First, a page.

Wow!  How many analogies or cliches  can I use:   I can see the light at the end of the tunnel! Time to show ’em what you’re made of…Do or die….  Or from the runners: I can see the finish line! Okay that’s it.  But the analogy I like most is that planning our 8th Annual Making Tracks for Celiacs event in the Twin Cities has been a bit like planning a wedding — but the focus is on a community not the bride and groom.

This year, in order to preserve volunteers, or organization decided to pay someone (me) to coordinate the event and basically take on the brunt of the work.  I was happy to do it.  As a volunteer for this event for seven years and a mom now staying home, I liked the idea of getting even more involved.

So I did.  Now, unless you’ve organized a big fundraiser, you just don’t know all the work that goes into it:  writing letters and news releases; asking for donations; organizing donations; asking for publicity; getting the celiac community revved up; getting, organizing and inspiring volunteers; receiving boxes of generous donations; getting them to the venue; getting food licensure from the state; and several meetings.  This doesn’t even count the things other people did — tshirt ordering and organizing, door prize and raffle organization, registration prep, brochure and poster creation, day-of volunteer coordinating, table and canopy rentals, insurance, and more!  It’s crazy.

This is where the wedding analogy comes in.  The day of the celiac fundraiser is coming whether we like it or not.  We do the best we can to be as ready as we can be and let it all unfold.  We try to enjoy it as much as we can — despite running around like crazy.  And just like your wedding day, there’s nothing much more you can do to make it perfect — just let it happen.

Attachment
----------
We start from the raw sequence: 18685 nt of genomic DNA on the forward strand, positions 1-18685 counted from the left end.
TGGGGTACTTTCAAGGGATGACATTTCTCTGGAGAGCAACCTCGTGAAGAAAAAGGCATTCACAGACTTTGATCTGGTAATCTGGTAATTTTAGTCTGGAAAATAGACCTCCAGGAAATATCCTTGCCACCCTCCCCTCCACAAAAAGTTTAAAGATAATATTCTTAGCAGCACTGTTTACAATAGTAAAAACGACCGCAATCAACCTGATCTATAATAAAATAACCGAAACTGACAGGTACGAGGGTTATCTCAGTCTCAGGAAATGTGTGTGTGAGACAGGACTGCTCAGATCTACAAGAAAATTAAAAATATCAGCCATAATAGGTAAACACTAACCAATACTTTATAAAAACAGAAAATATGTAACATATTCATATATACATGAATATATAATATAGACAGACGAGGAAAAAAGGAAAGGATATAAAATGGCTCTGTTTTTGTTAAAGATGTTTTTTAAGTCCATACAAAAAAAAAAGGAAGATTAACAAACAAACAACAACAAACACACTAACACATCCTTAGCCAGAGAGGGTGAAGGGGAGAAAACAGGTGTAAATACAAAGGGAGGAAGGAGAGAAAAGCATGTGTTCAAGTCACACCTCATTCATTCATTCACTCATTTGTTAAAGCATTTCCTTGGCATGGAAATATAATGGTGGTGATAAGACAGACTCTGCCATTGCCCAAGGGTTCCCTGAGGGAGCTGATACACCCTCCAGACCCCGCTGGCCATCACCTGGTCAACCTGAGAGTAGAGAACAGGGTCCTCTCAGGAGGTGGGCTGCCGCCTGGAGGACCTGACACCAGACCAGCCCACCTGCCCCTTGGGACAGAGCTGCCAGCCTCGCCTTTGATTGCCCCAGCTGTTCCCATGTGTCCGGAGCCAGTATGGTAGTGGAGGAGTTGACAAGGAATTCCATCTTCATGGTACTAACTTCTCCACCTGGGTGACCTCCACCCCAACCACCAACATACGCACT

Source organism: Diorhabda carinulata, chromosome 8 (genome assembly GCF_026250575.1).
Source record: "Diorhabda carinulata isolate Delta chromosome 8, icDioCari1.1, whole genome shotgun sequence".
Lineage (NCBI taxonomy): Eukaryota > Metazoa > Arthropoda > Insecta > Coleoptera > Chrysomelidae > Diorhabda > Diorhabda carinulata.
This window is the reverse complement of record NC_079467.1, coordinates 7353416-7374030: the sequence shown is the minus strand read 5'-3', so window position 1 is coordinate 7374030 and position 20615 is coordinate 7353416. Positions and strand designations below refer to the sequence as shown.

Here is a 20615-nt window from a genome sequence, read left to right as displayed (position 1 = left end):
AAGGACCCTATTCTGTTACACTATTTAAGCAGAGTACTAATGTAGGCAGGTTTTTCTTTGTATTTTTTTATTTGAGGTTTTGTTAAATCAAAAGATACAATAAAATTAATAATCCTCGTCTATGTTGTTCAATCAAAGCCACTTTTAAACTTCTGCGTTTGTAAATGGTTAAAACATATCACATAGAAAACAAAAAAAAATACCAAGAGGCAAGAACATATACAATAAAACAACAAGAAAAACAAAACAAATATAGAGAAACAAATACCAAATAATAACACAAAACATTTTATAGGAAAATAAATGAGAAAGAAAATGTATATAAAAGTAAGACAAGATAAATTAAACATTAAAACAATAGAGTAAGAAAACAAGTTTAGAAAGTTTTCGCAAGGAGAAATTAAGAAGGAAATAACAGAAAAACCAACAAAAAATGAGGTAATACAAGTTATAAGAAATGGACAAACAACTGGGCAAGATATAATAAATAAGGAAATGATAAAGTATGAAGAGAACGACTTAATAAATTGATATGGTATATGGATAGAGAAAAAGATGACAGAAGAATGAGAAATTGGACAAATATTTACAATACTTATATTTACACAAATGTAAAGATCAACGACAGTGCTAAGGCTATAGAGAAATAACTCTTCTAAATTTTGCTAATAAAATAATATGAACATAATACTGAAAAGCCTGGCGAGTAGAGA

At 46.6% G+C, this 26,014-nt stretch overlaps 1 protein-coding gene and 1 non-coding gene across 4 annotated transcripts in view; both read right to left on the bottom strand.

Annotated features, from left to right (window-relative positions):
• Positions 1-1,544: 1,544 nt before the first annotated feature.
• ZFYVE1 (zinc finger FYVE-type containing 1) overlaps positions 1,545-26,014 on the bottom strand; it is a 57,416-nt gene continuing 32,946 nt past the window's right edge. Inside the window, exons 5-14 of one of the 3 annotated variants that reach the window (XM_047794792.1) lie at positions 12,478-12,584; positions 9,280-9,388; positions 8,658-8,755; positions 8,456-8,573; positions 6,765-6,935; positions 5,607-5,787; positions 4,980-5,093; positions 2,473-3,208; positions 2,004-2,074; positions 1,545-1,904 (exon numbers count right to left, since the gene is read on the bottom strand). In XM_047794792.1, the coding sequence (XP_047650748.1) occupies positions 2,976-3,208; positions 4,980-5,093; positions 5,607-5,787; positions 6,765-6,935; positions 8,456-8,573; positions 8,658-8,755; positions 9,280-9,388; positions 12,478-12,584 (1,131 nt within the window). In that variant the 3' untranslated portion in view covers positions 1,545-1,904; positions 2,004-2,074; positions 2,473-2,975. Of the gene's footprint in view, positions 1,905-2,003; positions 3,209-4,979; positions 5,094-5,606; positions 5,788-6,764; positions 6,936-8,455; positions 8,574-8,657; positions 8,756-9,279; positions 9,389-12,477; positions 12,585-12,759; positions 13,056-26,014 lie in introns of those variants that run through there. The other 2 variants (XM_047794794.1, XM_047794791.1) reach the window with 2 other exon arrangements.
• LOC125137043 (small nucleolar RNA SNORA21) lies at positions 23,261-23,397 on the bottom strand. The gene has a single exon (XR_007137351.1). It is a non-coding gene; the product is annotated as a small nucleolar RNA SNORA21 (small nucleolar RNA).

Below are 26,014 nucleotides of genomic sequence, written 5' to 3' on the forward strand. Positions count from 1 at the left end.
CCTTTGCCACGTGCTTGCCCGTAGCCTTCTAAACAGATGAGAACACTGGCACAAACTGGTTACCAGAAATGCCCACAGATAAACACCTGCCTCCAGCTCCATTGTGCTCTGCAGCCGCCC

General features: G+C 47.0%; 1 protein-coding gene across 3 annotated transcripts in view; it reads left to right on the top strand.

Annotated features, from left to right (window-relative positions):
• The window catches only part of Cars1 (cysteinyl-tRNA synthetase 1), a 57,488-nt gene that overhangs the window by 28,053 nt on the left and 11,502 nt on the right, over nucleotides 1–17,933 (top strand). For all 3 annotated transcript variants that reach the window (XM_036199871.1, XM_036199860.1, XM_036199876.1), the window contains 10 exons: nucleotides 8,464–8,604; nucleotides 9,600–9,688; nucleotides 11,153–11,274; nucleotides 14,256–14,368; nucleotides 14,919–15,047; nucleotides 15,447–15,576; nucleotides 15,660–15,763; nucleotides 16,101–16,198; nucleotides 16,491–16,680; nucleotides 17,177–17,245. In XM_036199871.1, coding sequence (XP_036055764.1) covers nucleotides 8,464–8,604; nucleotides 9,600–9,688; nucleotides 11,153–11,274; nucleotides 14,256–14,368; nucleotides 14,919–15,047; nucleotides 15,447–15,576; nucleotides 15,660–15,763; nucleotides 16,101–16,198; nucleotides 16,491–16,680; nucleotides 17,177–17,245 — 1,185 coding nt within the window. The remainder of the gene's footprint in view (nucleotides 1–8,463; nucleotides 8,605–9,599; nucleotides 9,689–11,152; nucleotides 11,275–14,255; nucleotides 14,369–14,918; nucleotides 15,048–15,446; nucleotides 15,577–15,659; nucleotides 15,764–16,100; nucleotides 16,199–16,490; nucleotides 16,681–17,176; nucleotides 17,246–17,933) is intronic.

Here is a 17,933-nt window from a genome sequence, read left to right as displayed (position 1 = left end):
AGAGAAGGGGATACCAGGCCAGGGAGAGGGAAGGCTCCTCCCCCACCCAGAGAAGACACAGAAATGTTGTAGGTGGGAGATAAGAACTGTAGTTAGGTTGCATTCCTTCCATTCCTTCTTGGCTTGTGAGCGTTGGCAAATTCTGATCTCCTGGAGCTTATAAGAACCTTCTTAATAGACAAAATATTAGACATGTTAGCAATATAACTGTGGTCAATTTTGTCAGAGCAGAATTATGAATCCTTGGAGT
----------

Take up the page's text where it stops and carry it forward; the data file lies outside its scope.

When the Making Tracks for Celiacs event happens it’s like a celebration.  The celiac kids are so fun to watch!  They are crazy for the food!  They safely run around and try whatever they want, play games and just have a day that’s about them. For adults it’s different.  It’s about awareness, education, trying new foods and finding out if you like them, and creating a community.

Next thing you know six hours of going strong and pulling the event off — is over.  You’re exhausted, need to sit down and you know you’ve done your best job.  And you have a revelation — I’ve got to do this again next year!

Maybe it is more like a running race after all.  There’s no other sport I know of where as soon as you’ve finished your most grueling race — you’re so high on the excitement of it all — you’re ready to do it again.

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